RAID 3: consists of byte-level striping with dedicated parity. All disk spindle rotation is synchronized and data is striped such that each sequential byte is on a different drive. Parity is calculated across corresponding bytes and stored on a dedicated parity drive. Although implementations exist, RAID 3 is not commonly used in practice.
RAID 4: consists of block-level striping with dedicated parity. This level was previously used by NetApp, but has now been largely replaced by a proprietary implementation of RAID 4 with two parity disks, called RAID-DP. The main advantage of RAID 4 over RAID 2 and 3 is I/O parallelism: in RAID 2 and 3, a single read I/O operation requires reading the whole group of data drives, while in RAID 4 one I/O read operation does not have to spread across all data drives. As a result, more I/O operations can be executed in parallel, improving the performance of small transfers.
RAID 5: consists of block-level striping with distributed parity. Unlike RAID 4, parity information is distributed among the drives, requiring all drives but one to be present to operate. Upon failure of a single drive, subsequent reads can be calculated from the distributed parity such that no data is lost. RAID 5 requires at least three disks. Like all single-parity concepts, large RAID 5 implementations are susceptible to system failures because of trends regarding array rebuild time and the chance of drive failure during rebuild. Rebuilding an array requires reading all data from all disks, opening a chance for a second drive failure and the loss of the entire array.
RAID 6: consists of block-level striping with double distributed parity. Double parity provides fault tolerance up to two failed drives. This makes larger RAID groups more practical, especially for high-availability systems, as large-capacity drives take longer to restore. RAID 6 requires a minimum of four disks. As with RAID 5, a single drive failure results in reduced performance of the entire array until the failed drive has been replaced. With a RAID 6 array, using drives from multiple sources and manufacturers, it is possible to mitigate most of the problems associated with RAID 5. The larger the drive capacities and the larger the array size, the more important it becomes to choose RAID 6 instead of RAID 5. RAID 10 also minimizes these problems.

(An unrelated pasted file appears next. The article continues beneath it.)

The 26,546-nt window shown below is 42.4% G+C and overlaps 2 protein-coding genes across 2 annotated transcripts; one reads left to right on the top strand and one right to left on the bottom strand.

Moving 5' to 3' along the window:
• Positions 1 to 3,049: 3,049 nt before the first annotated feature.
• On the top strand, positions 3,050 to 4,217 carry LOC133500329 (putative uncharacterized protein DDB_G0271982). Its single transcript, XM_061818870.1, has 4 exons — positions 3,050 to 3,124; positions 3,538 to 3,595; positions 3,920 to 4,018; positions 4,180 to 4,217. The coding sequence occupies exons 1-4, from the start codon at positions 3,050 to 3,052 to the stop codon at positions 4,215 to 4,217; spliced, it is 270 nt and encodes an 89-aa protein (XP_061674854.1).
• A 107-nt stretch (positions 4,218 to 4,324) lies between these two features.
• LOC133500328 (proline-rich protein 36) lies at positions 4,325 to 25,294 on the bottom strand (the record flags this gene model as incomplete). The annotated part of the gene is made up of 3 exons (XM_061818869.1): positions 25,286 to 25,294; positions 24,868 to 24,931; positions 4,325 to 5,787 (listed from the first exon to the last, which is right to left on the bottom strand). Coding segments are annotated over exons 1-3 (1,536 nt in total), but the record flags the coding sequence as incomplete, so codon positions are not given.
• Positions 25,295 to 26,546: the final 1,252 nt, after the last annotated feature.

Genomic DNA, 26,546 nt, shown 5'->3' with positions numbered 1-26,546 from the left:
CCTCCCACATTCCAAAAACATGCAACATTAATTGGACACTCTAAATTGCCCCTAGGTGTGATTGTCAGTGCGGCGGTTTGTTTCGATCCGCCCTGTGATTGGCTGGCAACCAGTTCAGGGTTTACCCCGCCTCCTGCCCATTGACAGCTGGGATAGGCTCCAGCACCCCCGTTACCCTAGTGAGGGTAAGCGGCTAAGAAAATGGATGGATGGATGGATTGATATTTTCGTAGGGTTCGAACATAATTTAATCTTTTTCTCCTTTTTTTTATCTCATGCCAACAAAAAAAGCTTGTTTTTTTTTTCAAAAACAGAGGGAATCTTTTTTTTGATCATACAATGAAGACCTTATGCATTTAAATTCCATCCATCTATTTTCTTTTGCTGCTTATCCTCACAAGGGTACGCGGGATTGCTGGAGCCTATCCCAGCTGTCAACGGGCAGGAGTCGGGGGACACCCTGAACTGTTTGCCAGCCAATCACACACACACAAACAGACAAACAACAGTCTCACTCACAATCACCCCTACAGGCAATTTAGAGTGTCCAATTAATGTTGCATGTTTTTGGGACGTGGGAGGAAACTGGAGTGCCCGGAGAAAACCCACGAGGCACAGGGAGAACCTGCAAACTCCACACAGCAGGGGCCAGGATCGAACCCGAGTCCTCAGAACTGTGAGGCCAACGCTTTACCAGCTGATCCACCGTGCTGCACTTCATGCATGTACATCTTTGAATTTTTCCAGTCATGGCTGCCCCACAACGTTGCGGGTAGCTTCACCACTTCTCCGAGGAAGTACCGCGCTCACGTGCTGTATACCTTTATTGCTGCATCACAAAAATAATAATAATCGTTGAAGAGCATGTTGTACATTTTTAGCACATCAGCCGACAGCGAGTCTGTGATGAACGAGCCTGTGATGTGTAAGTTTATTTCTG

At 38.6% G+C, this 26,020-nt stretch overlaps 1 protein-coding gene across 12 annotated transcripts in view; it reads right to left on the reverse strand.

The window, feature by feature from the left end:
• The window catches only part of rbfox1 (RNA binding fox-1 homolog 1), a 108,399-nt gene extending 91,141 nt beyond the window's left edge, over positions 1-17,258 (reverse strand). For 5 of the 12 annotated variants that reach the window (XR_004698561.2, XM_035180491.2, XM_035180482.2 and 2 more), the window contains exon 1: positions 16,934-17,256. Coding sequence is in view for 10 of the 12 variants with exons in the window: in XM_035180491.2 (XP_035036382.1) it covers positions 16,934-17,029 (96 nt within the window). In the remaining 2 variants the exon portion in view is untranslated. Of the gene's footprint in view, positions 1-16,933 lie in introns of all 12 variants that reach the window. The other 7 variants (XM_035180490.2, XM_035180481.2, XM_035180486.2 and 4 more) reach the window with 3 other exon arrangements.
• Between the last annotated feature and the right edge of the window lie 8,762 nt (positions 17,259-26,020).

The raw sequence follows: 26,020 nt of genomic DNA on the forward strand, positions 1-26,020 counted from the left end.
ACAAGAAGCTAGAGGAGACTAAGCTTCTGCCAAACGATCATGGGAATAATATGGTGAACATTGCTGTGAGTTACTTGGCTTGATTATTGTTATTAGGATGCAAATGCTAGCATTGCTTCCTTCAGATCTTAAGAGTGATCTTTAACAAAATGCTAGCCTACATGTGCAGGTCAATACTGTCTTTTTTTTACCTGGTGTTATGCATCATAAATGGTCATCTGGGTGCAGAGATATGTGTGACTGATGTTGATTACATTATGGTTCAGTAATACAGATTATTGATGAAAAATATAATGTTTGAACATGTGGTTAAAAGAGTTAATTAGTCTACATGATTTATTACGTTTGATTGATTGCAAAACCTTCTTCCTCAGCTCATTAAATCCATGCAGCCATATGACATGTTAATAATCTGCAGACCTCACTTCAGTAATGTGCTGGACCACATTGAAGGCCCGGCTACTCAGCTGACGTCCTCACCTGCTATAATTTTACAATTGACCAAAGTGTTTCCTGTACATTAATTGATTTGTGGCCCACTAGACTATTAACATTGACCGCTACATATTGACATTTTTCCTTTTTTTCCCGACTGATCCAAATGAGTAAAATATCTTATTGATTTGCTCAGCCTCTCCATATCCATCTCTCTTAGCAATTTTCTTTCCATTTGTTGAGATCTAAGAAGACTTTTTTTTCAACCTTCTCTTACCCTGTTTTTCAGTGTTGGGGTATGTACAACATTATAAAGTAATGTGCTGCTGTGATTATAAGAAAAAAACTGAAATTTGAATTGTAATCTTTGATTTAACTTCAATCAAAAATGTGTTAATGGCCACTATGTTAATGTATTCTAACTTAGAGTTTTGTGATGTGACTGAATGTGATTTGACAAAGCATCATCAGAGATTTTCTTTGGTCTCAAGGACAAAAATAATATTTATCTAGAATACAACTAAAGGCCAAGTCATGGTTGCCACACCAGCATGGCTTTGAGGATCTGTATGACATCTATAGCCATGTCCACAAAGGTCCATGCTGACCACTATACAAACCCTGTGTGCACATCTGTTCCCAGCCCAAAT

Implementations, not all RAIDs are the same
The distribution of data across multiple drives can be managed either by dedicated computer hardware or by software. A software solution may be part of the operating system, part of the firmware and drivers supplied with a standard drive controller (so-called “hardware-assisted software RAID”), or it may reside entirely within the hardware RAID controller.
|Pros of Hardware RAID||Cons of Hardware RAID|
|Pros of Software RAID||Cons of Software RAID|
Nested RAID levels
Also known as hybrid RAID, combine two or more of the standard RAID levels to gain performance, additional redundancy or both. Nested RAID levels include RAID 01, RAID 10, RAID 100, RAID 50 and RAID 60.
Here is an example of a RAID50, the configuration uses RAID5 with a RAID0 over the top.
One drive from each of the RAID 5 sets could fail without loss of data; for example, a RAID 50 configuration including three RAID 5 sets can only tolerate three maximum potential drive failures. Because the reliability of the system depends on quick replacement of the bad drive so the array can rebuild, it is common to include hot spares that can immediately start rebuilding the array upon failure. However, this does not address the issue that the array is put under maximum strain reading every bit to rebuild the array at the time when it is most vulnerable.